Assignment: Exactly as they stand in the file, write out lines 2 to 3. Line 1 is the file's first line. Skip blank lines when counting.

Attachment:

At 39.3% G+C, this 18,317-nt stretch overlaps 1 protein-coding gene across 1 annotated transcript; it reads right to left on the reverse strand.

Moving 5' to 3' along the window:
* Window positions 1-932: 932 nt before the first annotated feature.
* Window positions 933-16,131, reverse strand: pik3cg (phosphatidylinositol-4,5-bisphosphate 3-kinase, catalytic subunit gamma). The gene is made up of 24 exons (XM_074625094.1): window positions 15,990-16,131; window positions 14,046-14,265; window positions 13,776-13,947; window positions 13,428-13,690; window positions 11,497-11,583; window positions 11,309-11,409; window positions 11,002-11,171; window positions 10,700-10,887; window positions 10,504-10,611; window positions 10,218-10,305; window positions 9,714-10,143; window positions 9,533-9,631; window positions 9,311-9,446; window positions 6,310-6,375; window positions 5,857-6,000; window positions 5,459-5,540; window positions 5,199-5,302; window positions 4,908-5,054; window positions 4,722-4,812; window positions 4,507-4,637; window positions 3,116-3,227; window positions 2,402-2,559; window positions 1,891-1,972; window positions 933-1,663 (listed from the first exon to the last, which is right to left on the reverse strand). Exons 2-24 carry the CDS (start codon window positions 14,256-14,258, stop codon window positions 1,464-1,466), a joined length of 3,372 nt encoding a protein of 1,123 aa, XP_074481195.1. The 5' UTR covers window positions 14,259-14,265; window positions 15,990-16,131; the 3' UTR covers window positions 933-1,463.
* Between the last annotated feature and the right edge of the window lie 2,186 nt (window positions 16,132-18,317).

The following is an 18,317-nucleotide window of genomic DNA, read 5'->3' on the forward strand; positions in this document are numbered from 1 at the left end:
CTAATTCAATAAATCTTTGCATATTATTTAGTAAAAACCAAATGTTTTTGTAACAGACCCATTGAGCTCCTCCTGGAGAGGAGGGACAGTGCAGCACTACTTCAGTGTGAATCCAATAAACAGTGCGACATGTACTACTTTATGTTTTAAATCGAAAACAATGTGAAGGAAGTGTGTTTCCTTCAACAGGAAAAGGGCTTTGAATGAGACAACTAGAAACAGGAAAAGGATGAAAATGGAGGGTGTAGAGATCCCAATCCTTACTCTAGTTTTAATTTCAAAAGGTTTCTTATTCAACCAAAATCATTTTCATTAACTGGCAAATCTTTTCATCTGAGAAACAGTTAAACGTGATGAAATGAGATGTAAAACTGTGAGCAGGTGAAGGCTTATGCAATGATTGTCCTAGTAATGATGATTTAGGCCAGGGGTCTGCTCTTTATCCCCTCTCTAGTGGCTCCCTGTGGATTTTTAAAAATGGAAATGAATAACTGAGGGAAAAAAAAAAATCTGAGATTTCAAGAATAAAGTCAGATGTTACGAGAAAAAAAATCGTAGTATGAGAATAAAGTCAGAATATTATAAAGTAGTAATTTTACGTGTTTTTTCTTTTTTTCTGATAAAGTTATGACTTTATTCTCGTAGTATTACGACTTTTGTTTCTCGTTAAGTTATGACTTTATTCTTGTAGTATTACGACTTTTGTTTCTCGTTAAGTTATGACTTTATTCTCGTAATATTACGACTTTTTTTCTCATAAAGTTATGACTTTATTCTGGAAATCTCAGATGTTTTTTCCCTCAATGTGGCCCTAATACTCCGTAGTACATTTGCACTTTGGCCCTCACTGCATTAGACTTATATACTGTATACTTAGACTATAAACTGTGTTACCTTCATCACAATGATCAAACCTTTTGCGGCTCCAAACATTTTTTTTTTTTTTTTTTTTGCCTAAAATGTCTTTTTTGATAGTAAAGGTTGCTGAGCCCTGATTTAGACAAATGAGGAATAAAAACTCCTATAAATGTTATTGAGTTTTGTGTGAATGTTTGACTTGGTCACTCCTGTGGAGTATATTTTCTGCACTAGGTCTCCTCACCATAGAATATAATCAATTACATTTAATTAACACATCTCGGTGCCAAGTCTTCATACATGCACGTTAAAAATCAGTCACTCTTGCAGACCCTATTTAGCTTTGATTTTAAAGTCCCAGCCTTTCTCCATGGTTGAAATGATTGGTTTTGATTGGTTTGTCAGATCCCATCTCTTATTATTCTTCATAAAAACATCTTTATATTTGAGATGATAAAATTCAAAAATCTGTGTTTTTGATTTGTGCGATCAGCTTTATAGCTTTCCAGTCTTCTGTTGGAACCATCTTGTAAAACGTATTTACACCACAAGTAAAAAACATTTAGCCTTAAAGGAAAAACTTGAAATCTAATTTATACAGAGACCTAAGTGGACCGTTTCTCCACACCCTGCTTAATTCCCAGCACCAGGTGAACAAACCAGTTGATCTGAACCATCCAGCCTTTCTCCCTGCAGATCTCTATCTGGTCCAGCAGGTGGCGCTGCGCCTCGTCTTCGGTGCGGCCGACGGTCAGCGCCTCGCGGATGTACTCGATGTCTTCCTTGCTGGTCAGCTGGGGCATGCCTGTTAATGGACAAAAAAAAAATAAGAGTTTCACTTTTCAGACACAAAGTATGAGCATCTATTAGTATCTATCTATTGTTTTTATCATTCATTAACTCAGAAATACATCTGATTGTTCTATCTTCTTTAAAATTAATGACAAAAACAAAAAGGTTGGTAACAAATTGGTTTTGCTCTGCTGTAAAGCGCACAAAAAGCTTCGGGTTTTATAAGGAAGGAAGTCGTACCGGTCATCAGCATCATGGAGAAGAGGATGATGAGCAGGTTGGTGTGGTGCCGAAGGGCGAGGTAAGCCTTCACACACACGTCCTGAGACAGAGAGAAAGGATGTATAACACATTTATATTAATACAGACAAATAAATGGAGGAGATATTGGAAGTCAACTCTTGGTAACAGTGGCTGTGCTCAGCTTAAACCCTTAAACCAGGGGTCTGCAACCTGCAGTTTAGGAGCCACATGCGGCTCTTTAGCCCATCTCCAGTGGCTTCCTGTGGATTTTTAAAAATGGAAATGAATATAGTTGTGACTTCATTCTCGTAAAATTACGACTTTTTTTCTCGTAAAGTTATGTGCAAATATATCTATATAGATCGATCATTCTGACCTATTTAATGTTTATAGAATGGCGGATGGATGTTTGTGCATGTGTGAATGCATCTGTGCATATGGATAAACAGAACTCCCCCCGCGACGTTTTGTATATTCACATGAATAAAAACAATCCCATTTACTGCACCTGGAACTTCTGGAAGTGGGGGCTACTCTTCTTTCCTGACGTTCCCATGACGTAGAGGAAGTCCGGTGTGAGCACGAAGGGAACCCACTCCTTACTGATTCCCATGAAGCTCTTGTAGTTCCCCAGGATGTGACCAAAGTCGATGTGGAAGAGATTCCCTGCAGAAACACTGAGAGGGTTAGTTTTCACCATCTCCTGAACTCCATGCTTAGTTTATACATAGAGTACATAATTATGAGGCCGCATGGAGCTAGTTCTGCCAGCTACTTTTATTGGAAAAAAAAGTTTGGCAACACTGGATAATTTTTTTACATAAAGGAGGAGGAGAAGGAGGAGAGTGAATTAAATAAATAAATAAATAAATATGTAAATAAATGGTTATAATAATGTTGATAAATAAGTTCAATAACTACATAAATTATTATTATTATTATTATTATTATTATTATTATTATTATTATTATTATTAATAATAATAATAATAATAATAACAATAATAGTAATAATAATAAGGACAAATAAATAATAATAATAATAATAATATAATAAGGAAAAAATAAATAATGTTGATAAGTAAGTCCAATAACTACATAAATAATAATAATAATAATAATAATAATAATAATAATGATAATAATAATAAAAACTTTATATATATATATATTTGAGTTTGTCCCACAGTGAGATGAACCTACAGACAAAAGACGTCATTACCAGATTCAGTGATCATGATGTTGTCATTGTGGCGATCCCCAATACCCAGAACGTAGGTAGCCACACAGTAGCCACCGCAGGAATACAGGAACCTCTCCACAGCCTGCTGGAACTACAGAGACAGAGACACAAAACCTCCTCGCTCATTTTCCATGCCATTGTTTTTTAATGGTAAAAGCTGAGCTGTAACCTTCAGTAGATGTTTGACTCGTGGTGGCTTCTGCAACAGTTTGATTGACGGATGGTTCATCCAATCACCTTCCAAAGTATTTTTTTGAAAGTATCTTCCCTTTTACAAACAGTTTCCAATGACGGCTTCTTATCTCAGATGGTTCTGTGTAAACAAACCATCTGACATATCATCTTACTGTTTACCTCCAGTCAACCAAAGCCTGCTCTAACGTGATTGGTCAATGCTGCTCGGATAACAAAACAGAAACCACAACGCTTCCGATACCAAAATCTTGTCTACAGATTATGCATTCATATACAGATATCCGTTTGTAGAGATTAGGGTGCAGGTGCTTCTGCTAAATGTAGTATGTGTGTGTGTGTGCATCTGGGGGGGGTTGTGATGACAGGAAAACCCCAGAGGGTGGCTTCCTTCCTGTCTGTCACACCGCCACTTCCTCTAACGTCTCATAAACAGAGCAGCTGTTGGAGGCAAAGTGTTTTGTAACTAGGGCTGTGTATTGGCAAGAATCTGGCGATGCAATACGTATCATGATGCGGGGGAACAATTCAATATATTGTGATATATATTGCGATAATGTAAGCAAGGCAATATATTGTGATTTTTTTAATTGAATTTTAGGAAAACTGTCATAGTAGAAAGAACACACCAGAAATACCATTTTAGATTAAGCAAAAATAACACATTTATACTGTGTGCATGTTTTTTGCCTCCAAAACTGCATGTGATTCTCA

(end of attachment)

Moving 5' to 3' along the window:
* Window positions 1-932: 932 nt before the first annotated feature.